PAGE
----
Davis finds that many people still expect farmers to be male. “Sometimes when I’m on the farm in my outdoor clothes people come up to me thinking I’m a man and are surprised to see a girl. But it’s no problem, they soon see that I know what I’m doing.” Away from UCD and their home farm, Davis works part-time on a goats’ milk farm in Portumna. “It’s interesting as goats are very different to cattle and sheep; they’re highly intelligent. Goats’ milk is very good for asthma sufferers. It’s something I might get into in the future as alternative enterprises like that are what many farms are moving towards nowadays.” At the same time, for Davis it’s not all about business. “Farming can’t always be about money; I like animals, nature and being out in the open air. That’s the big attraction.”

‘Farming is a great life for families’
Caroline O’Neill (26), farms the family’s dairy farm in Ballinadee, Co Cork. This year she won Feirm Factor , TG4’s televised competition for farmers. She has a four-year-old daughter, Katelyn. “Farming is a great life for families. I love that Katelyn can be with me while I’m at work. She helps feed the calves and loves the outdoors; it’s how I grew up.”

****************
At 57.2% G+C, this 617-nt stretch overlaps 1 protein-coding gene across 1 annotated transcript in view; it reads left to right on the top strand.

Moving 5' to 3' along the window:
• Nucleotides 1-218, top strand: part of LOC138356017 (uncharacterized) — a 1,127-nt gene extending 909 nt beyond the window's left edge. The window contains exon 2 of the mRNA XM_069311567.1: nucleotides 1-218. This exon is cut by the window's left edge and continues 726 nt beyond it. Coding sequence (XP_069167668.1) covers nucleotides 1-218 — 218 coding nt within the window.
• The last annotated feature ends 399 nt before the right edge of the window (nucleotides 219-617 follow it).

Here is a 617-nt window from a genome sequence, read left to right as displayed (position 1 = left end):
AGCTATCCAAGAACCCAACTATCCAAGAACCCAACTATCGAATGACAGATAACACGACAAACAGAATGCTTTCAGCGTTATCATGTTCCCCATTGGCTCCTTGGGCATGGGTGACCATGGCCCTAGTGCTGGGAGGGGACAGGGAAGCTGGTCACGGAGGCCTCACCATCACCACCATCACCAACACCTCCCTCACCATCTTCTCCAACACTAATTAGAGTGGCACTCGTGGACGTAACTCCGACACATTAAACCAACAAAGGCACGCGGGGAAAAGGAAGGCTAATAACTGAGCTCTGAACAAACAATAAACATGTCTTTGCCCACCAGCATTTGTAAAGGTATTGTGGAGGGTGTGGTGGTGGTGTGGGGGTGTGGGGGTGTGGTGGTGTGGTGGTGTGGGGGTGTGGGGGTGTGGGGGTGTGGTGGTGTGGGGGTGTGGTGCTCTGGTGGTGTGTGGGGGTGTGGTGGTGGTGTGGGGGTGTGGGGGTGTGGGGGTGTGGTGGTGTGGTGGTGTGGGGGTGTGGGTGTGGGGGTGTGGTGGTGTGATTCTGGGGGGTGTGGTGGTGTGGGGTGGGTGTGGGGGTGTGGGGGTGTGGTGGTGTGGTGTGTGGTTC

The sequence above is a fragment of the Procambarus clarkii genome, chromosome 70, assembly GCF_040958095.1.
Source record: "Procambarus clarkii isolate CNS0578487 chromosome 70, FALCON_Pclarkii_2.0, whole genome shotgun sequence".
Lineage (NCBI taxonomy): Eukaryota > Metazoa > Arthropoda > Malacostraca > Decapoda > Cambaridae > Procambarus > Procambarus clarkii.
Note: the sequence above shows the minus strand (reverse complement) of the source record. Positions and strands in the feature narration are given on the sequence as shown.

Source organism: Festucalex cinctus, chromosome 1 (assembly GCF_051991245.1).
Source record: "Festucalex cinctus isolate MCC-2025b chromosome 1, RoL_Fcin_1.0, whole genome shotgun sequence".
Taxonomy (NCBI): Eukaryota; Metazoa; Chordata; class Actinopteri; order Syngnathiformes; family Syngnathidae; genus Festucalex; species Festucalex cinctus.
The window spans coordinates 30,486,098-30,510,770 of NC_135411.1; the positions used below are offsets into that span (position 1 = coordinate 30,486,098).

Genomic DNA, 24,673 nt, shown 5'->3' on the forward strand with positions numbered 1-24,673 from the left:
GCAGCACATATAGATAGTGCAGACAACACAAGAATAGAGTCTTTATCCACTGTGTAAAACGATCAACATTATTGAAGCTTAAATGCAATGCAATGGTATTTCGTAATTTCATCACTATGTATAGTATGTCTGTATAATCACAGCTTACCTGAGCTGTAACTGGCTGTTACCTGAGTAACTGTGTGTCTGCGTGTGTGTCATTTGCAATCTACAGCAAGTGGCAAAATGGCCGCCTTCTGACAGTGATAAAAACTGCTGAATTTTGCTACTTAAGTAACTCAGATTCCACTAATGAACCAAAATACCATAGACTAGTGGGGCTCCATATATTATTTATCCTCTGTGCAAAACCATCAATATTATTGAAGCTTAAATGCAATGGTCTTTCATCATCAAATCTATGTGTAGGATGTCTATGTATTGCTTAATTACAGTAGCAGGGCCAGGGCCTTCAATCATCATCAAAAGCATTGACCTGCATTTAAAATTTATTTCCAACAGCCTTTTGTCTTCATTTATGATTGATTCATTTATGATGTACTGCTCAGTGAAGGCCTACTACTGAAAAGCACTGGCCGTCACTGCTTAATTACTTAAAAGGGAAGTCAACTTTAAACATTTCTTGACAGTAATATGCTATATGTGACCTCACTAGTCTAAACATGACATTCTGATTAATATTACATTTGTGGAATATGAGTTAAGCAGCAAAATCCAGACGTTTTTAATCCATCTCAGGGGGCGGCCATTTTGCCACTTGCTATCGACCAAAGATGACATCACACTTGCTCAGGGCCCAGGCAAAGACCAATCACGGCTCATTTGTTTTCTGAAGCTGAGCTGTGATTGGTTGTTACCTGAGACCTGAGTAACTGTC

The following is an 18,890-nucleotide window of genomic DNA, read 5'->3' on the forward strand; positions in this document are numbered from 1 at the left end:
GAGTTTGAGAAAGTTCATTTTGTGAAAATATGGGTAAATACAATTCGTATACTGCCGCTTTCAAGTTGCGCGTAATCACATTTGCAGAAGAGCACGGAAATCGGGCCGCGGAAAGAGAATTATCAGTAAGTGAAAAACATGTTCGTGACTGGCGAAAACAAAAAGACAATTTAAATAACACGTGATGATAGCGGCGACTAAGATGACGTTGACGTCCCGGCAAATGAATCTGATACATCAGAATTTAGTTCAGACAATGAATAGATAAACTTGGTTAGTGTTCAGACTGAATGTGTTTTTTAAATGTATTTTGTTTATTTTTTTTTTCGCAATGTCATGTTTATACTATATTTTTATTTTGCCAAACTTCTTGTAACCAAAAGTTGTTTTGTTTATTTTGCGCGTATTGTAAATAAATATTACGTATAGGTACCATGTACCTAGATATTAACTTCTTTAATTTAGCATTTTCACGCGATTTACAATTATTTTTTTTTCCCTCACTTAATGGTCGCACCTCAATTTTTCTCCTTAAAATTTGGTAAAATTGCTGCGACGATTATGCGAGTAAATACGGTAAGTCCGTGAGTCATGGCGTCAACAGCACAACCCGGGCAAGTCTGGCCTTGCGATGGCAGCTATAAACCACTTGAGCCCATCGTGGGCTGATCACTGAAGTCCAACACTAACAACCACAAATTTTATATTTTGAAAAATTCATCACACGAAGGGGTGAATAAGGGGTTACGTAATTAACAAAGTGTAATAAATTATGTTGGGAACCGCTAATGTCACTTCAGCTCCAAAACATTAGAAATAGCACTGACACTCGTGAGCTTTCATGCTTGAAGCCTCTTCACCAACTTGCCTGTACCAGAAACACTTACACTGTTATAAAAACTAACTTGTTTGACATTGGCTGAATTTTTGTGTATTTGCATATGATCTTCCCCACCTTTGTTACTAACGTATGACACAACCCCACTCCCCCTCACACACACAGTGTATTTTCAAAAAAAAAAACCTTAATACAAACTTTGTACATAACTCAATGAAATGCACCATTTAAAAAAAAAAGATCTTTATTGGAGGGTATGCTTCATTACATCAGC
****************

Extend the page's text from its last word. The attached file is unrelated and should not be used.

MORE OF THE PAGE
Most of O’Neill’s family are involved in farming. “It’s in our blood. We’re the type of people that don’t do well working under somebody else. I couldn’t see myself in an office job, I’d be claustrophobic.” Feirm Factor gave her a chance to show off her different abilities. The programme tested farming knowledge and also practical skills, such as driving a tractor around an obstacle course. “I think I won because I’m a good all-rounder.”

O’Neill says having a passion for what you do is essential. “Farming has to be part of your life in more ways than just being the day job. Many of my friends farm, so when we go out on a Saturday night we talk about farming and swap stories, so you’re constantly learning as well.”